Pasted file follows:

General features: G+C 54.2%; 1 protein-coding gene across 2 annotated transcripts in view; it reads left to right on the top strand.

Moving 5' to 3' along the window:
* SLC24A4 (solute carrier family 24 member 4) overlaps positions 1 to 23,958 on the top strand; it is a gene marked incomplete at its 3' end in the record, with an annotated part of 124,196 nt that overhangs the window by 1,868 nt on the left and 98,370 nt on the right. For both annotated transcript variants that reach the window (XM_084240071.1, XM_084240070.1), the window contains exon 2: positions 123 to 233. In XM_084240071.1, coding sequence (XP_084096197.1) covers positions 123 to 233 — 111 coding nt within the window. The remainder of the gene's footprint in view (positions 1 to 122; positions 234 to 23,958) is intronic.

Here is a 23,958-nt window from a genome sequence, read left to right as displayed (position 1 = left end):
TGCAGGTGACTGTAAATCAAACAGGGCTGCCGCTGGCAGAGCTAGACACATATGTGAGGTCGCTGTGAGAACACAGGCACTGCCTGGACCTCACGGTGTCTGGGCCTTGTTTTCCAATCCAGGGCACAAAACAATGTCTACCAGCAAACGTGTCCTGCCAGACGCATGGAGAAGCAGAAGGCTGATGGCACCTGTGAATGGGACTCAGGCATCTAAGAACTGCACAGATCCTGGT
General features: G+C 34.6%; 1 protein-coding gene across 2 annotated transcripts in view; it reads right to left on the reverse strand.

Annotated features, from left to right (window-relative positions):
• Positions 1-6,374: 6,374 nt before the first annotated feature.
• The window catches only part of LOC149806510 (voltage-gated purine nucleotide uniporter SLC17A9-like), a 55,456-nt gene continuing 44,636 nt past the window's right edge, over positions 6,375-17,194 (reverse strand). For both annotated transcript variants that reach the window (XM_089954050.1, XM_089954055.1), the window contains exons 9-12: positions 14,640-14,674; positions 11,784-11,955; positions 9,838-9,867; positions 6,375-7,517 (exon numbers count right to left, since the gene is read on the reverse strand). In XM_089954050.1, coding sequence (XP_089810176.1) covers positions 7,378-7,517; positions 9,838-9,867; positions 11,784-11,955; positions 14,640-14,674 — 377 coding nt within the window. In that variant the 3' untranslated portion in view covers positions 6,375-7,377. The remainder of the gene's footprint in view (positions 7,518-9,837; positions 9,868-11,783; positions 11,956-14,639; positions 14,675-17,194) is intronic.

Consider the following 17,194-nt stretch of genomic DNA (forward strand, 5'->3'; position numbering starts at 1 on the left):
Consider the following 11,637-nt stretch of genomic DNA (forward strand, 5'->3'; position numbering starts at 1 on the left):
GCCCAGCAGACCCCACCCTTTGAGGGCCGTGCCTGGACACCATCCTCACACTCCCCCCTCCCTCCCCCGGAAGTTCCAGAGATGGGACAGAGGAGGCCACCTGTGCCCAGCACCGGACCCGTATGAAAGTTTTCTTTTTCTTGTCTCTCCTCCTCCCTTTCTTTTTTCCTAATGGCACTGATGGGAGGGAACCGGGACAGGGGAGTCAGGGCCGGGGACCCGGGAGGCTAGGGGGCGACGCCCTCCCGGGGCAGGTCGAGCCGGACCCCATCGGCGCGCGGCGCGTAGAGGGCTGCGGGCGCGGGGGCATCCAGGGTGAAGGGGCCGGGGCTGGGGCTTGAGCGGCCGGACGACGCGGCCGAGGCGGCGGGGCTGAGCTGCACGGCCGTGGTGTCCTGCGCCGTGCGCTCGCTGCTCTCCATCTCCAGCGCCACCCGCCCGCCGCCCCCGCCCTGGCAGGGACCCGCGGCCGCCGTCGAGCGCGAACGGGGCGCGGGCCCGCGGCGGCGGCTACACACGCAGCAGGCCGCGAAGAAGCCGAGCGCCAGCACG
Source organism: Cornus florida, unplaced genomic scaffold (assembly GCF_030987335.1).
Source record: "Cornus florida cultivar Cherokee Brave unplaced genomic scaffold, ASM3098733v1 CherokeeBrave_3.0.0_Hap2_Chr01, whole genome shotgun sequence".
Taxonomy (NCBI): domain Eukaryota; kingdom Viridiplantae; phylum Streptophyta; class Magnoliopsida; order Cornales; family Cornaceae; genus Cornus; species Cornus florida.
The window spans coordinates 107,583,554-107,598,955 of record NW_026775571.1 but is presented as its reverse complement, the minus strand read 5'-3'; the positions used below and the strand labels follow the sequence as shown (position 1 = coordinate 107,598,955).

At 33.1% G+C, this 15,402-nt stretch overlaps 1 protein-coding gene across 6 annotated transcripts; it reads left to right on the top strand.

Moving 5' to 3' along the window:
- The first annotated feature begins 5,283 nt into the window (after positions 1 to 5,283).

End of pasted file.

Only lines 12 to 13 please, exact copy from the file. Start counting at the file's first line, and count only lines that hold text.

GCCCAGCAGACCCCACCCTTTGAGGGCCGTGCCTGGACACCATCCTCACACTCCCCCCTCCCTCCCCCGGAAGTTCCAGAGATGGGACAGAGGAGGCCACCTGTGCCCAGCACCGGACCCGTATGAAAGTTTTCTTTTTCTTGTCTCTCCTCCTCCCTTTCTTTTTTCCTAATGGCACTGATGGGAGGGAACCGGGACAGGGGAGTCAGGGCCGGGGACCCGGGAGGCTAGGGGGCGACGCCCTCCCGGGGCAGGTCGAGCCGGACCCCATCGGCGCGCGGCGCGTAGAGGGCTGCGGGCGCGGGGGCATCCAGGGTGAAGGGGCCGGGGCTGGGGCTTGAGCGGCCGGACGACGCGGCCGAGGCGGCGGGGCTGAGCTGCACGGCCGTGGTGTCCTGCGCCGTGCGCTCGCTGCTCTCCATCTCCAGCGCCACCCGCCCGCCGCCCCCGCCCTGGCAGGGACCCGCGGCCGCCGTCGAGCGCGAACGGGGCGCGGGCCCGCGGCGGCGGCTACACACGCAGCAGGCCGCGAAGAAGCCGAGCGCCAGCACG
Source organism: Cornus florida, unplaced genomic scaffold (assembly GCF_030987335.1).